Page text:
Tag Archive | animals

The Saiga Saga

Photo by Tim Flach

How can this be?

You can’t be true!

How could a beast

turn out like you?


Your horns are ridged

and pointy too

Your trunk-like nose

divides in two!


You stand at only

two feet high

A child could look you

in the eye


You’re kin to cow


and buffalo

You live on plains

where no trees grow


You’re native to


and prone to



There are so few


dear saiga left

If you were gone

we’d be bereft


We all should recognize

your worth

An ancient treasure

of the earth


The saiga is a diminutive critter about the size of a small goat with distinctive horns and a highly unusual face. It has a nose like no other; long, inflatable nostrils that appear to be a sort of double-trunk. This nose serves a very important purpose. It filters out the dust which always seems to blow about in its western Mongolian native habitat, and when temperatures drop to below zero, the spacious nose pre-warms the air before it reaches the saiga’s lungs.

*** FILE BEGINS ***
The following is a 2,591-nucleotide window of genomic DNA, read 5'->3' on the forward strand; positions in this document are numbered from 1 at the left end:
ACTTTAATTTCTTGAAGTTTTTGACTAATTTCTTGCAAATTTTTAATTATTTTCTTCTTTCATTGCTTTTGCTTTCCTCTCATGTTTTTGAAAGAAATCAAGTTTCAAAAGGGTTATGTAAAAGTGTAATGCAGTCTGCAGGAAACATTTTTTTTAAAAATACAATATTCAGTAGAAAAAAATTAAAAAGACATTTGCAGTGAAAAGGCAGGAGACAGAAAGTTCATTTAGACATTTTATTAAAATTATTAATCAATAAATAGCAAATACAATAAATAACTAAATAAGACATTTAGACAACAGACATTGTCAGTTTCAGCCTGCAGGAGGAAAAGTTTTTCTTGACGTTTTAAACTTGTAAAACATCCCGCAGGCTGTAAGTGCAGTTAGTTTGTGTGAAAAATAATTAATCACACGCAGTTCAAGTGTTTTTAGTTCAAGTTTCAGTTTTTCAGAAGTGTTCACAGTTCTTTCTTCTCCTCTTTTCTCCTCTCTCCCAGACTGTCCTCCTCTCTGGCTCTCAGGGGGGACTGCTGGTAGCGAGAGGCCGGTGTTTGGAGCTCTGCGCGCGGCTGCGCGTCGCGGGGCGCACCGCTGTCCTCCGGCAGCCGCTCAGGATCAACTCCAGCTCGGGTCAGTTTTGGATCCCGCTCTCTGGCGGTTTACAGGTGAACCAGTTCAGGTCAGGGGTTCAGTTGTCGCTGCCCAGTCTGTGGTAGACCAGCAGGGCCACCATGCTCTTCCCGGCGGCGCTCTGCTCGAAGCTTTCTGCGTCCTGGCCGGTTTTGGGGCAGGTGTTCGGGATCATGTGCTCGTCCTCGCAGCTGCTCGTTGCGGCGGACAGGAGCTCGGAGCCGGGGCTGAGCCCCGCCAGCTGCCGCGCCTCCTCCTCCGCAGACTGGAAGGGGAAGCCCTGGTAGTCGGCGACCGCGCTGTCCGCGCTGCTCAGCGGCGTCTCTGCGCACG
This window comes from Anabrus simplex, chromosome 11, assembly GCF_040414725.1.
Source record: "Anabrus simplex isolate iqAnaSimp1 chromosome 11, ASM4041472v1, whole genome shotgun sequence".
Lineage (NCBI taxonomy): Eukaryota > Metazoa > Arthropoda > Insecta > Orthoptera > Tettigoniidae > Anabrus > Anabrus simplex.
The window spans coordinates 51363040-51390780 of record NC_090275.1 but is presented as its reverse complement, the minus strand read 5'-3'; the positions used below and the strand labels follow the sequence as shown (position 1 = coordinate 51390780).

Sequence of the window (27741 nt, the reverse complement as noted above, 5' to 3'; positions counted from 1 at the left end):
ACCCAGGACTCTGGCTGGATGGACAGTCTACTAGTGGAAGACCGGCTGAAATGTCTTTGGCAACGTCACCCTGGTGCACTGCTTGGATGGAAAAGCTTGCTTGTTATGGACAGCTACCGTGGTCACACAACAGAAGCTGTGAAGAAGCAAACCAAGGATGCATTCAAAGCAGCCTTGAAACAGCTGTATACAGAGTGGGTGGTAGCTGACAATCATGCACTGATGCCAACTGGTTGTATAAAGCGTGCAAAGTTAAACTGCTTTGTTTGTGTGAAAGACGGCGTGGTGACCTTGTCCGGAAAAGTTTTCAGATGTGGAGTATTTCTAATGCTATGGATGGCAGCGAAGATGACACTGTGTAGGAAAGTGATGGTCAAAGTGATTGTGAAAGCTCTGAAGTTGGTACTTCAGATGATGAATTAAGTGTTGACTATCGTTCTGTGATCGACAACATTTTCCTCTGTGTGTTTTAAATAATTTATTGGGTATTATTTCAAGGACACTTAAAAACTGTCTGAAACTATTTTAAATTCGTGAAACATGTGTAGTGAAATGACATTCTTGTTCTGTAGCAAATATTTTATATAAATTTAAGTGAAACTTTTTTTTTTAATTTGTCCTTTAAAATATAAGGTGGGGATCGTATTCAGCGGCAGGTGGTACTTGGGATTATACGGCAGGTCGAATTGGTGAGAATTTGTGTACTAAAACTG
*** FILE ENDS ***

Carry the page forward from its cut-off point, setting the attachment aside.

It is an herbivore and eats plants; lichens, sagebrush, grasses and bushes. They are ruminants, which means that they bring partially digested plant matter back up into their mouths to chew it again. This is called “chewing their cud” and it helps them get as many nutrients and energy as possible out of the plant matter that they eat.

This critically endangered animal has suffered a series of alarming die-offs in the past few years. In one terrible year, in 2015, over 200,000 saiga dropped dead. Scientist discovered that the cause of death was a bacteria, called “Pasturella” was the cause. With normal temperatures, this bacteria, which lives in the large noses of the saiga, is not a problem, but global warming has increased temperatures in the saiga range and that has proved deadly to the poor little animal. A hot, wet climate with the presence of this bacteria causes internal toxins to form and the saiga drown in their own internal fluids. More info at: The Atlantic  and also at: blueplanetbiomes.org

While the saiga are hunted by wolves, foxes and birds of prey, like the Golden Eagle, the biggest threat to the saiga is humans and the global warming that is caused by human activity.

Hopefully, saiga populations will be able to bounce back. These animals can reproduce from a young age and a mother saiga often gives birth to twins. They are ancient critters that roamed across the earth during the Pleistocene or Ice Age period. The saiga survived while the wooly mammoth and saber-tooted tiger died out. We hope this little wonder will be around for generations to come. It is indeed an ancient treasure of the earth.


From theatlantic.com